SD: Drowning? No. Not that he’s ever mentioned to me.
CC: You’ve read The Dirt?
SD: Yeh I’ve read The Dirt.
CC: Remember the part where he like walked out into the ocean?
SD: Yeh I remember something like that, but I’ve heard so many stories about different things of how he was going down and out and he said he felt like a failure. There are so many different things throughout the family, so it’s hard for me to assess what they chose to put in there. Some of the stuff in The Dirt, as you well know, besides your own facts, has been for added dramatisation if you will. I remember one day hearing about a gun. He’s a gun collector. He’s a very sensitive man.
CC: Stormy, we also learnt about Mick’s disease in The Dirt, Ankylosing Spondylitis, or A.S. as they call it. I understand that you also suffer from this disease as well.
CC: Can you tell us a bit about what it’s like day to day to have such a disease? [You can also learn more about this disease here]
SD: Day to day for me; I get up and I’m very stiff. I’m like hunched over a bit. I get up and immediately take my meds to un-stiffen. There are certain tasks that I can’t do by myself, like mopping the floor. It’s really strenuous and hard on me. I can fold the laundry. Greg basically does it but he brings out the baskets to me, and me and Shandi fold clothes together. For the most part I can do everything else.
CC: Excellent. How is your Dad’s condition at the moment? Just how sick is he?
SD: I had to fight back every single tear at Christmas time because he looked like death. [crying] I’m sorry…
CC: That’s OK. Just take a moment…
SD: He was just… He looked grey, you know. He couldn’t even wear his black wristband ‘cause it would look like it would just fall right off him.
CC: Right. OK.
SD: He was so thin.
CC: Was that the last time you saw him?
SD: That was the last I saw him. You know, I’ve got a hold of him every once in a while on the phone but he just… He hides you see? From what Robbie [Mantooth, his fiancée] tells me is he kind of feels guilty about me having it and… but you know, it’s not his fault! He didn’t know!
CC: Yeh exactly. Well it is a hereditary thing isn’t it?
SD: Yes it is and it’s usually a male dominant disease and that’s why it’s so rare [for me].
CC: So is he able to play guitar?
SD: No. You’ve gotta know that sucks if he can’t pick up. I mean, I had to bring my youngest Chandler around in front of him ‘cause he couldn’t turn his neck. He couldn’t turn his head. I mean he couldn’t even turn his head over to give me a kiss on the cheek or anything… and to hug him, you feel… I can’t explain it.
CC: [pauses] Well you mentioned Robbie. Robbie Mantooth. Is she Mick’s fiancée right? Are they engaged?
SD: Fiancée yeh. That’s what I would call it. I consider her my step-mother. As far as I know they have not gotten married.
CC: I hear that she’s a real help to Mick right?
SD: Oh yeh. She is.
CC: In what kind of ways does she support him?
SD: Oh she gets him to his doctors’ appointments. She gives him like a steroid shot to break down the inflammation in his body, and maintains his medicines so he doesn’t take more of one than the other, you know what I mean?
SD: Yeh she helps him with that.
CC: Is she still working on her documentaries a fair bit, or..?
SD: As far as I know she is. As far as I know. I know she’s not diving. She can’t dive until she gets her ear fixed.
CC: Speaking about Mick playing guitar, I was wondering whether yourself… whether you’ve actually ever been musically inclined?
SD: Vocally, very vocally inclined.
CC: OK. So have you ever sung in a band, or do you have recordings of yourself?
SD: I have recordings of myself. Just of my own karaoke machine.
CC: [laughing] OK. Excellent. So I’m sure you’d like to share those with the world right?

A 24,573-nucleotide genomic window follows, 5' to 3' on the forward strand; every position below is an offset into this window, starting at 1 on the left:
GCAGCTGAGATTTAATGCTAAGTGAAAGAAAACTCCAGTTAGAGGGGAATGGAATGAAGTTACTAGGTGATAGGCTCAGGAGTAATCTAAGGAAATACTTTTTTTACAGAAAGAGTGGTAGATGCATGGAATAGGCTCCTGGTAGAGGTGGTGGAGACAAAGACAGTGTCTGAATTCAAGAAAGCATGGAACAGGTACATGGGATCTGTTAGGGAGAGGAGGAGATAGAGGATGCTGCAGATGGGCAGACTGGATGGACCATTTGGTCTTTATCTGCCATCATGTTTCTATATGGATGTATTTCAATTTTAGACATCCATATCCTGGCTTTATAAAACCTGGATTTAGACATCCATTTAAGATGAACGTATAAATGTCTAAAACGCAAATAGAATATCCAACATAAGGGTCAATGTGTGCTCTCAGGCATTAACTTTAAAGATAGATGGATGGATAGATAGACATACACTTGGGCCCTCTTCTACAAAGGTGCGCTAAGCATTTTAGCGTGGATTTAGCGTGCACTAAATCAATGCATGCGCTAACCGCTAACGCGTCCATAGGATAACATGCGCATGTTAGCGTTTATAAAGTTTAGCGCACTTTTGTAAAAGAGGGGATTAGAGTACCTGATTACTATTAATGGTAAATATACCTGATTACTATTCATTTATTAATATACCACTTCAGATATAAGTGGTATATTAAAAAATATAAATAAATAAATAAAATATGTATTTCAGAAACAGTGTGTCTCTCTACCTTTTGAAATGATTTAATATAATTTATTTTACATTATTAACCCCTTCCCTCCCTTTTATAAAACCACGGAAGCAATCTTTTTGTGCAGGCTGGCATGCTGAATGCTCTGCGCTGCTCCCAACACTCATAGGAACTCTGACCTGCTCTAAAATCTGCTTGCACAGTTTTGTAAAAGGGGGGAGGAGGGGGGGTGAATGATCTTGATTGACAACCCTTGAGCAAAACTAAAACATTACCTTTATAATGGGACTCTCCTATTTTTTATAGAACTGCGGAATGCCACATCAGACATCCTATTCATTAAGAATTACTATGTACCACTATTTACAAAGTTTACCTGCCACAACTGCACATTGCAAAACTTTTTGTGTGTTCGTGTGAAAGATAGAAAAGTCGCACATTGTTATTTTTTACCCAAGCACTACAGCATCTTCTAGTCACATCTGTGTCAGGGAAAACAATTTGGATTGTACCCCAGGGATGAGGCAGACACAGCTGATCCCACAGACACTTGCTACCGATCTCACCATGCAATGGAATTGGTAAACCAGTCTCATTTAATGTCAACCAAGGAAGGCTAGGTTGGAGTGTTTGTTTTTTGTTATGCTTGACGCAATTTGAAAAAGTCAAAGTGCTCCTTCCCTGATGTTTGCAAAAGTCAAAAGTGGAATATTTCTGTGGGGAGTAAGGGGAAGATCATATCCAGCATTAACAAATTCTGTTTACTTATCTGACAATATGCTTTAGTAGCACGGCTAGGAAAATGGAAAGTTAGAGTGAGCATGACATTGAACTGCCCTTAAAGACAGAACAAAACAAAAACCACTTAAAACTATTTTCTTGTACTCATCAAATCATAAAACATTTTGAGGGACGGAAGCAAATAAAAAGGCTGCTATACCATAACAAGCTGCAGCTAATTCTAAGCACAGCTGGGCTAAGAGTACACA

SD: [laughing] Sure!!! I was always just shy. I tried. The intimidation I guess… I don’t know.
CC: Well that’s another thing we learnt from The Dirt was Mick never singing again, but I understand he hasn’t got a bad voice on him?
SD: He’s got a great voice on him. He has. It’s beautiful.
CC: Has he ever recorded songs and played them to you?
SD: I’ve heard him do it once and it was for Emi. It was called Nothing For Nothing. I unfortunately kind of lost those. I remember as a little girl sitting on his lap and he’d be singing Angel Baby.
CC: Mick’s been said to be working on a solo album as well. I don’t suppose you’ve heard any of that?
SD: I know he wants to but as far as I know he can’t pick up the guitar. It’s really hard.
CC: … and he probably doesn’t want it to be a whole album of lap steel.
SD: Right! I think the fans just need to be patient and let him heal because he can get his strength back. It’s not the end. He CAN get his strength back. It just takes time.
CC: If The Dirt was turned into a movie have you had any thought as to who you would perhaps like to see play your Dad’s character?
SD: Possibly Billy Bob Thornton. [laughs]
SD: He can warp his face you know, and to me he’s still so mysterious. You can never quite figure him out.
CC: Randy Castillo recently passed away and I know that you’ve met Randy and spent some time with Randy. I’m wondering what memories of him do you cherish now?
SD: I met him for the first time when I was probably between the ages of ten and twelve. He was with Ozzy, right after there was another band mate before him and I wasn’t really into Ozzy then, but when I met Randy he kind of watched Les and I when my Dad was doing a Meet & Greet. Then through the years of him going on tour with Ozzy and I would go to Ozzy’s shows at L.A. and the Long Beach Arena or whatever, I would see Randy a lot. He was very friendly and he would always remember me… and I saw him again. It was really ironic as it was at a Mötley show at Orange County Pavilion and he was getting together with the guys in Great White and some other bands. They were going to get together and start playing some local shows, and then before I knew it he was in Mötley which was really ironic.
CC: Wow, amazing.
SD: That there was this job looking at him right in his face, you know. We found each other in the backstage there and it was kind of cold and Dad just wanted to hurry up and go home, and he understood. So we went on home and we sat around and talked with Randy.